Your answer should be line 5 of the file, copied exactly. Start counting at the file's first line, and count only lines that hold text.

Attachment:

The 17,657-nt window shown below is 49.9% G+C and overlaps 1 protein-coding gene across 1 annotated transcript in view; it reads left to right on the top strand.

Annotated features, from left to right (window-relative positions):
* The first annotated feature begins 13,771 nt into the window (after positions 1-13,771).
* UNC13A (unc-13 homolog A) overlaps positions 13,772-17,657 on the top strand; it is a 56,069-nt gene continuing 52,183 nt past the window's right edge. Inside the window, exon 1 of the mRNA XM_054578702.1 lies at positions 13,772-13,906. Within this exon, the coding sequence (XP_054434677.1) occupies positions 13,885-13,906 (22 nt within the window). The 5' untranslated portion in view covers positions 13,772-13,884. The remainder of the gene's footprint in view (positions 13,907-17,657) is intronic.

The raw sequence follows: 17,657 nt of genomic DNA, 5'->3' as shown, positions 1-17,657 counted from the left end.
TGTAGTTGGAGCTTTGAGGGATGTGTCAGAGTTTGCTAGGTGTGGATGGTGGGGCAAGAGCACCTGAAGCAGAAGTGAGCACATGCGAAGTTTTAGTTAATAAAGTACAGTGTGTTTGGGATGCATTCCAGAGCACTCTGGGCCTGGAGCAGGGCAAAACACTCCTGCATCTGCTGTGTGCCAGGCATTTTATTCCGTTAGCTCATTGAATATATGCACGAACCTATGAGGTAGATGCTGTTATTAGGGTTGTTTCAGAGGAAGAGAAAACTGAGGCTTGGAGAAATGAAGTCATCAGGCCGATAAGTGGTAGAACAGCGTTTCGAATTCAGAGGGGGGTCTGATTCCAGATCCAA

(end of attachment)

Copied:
The raw sequence follows: 17,657 nt of genomic DNA, 5'->3' as shown, positions 1-17,657 counted from the left end.